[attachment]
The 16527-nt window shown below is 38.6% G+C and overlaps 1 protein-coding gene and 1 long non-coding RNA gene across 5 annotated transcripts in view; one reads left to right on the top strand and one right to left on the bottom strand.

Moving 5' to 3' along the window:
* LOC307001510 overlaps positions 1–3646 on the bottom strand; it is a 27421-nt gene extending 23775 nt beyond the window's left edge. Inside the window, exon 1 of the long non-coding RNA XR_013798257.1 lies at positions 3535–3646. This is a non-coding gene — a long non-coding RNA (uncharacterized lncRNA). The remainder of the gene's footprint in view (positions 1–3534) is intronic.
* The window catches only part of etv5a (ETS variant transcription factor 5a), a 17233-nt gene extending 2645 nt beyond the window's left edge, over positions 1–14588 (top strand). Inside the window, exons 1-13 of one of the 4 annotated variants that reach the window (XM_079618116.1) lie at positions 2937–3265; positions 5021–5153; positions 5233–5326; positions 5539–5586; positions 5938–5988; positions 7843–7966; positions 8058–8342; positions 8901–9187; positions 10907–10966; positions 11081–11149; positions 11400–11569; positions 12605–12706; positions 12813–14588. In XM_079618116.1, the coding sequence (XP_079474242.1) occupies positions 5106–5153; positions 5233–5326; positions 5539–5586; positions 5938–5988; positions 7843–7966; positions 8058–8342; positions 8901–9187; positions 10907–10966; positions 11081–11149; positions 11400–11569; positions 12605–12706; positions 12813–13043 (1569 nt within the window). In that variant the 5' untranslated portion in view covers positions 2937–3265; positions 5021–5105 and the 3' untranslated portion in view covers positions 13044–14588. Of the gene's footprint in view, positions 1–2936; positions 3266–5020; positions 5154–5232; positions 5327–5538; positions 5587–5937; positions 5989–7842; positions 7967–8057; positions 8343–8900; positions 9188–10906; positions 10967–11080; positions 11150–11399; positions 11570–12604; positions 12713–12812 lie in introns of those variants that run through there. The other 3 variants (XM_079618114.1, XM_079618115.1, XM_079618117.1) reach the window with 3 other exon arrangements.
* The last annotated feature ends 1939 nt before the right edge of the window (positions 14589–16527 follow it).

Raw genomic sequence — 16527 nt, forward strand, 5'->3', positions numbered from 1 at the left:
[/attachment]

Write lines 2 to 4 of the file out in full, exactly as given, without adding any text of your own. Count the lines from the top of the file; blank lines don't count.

Moving 5' to 3' along the window:
* LOC307001510 overlaps positions 1–3646 on the bottom strand; it is a 27421-nt gene extending 23775 nt beyond the window's left edge. Inside the window, exon 1 of the long non-coding RNA XR_013798257.1 lies at positions 3535–3646. This is a non-coding gene — a long non-coding RNA (uncharacterized lncRNA). The remainder of the gene's footprint in view (positions 1–3534) is intronic.
* The window catches only part of etv5a (ETS variant transcription factor 5a), a 17233-nt gene extending 2645 nt beyond the window's left edge, over positions 1–14588 (top strand). Inside the window, exons 1-13 of one of the 4 annotated variants that reach the window (XM_079618116.1) lie at positions 2937–3265; positions 5021–5153; positions 5233–5326; positions 5539–5586; positions 5938–5988; positions 7843–7966; positions 8058–8342; positions 8901–9187; positions 10907–10966; positions 11081–11149; positions 11400–11569; positions 12605–12706; positions 12813–14588. In XM_079618116.1, the coding sequence (XP_079474242.1) occupies positions 5106–5153; positions 5233–5326; positions 5539–5586; positions 5938–5988; positions 7843–7966; positions 8058–8342; positions 8901–9187; positions 10907–10966; positions 11081–11149; positions 11400–11569; positions 12605–12706; positions 12813–13043 (1569 nt within the window). In that variant the 5' untranslated portion in view covers positions 2937–3265; positions 5021–5105 and the 3' untranslated portion in view covers positions 13044–14588. Of the gene's footprint in view, positions 1–2936; positions 3266–5020; positions 5154–5232; positions 5327–5538; positions 5587–5937; positions 5989–7842; positions 7967–8057; positions 8343–8900; positions 9188–10906; positions 10967–11080; positions 11150–11399; positions 11570–12604; positions 12713–12812 lie in introns of those variants that run through there. The other 3 variants (XM_079618114.1, XM_079618115.1, XM_079618117.1) reach the window with 3 other exon arrangements.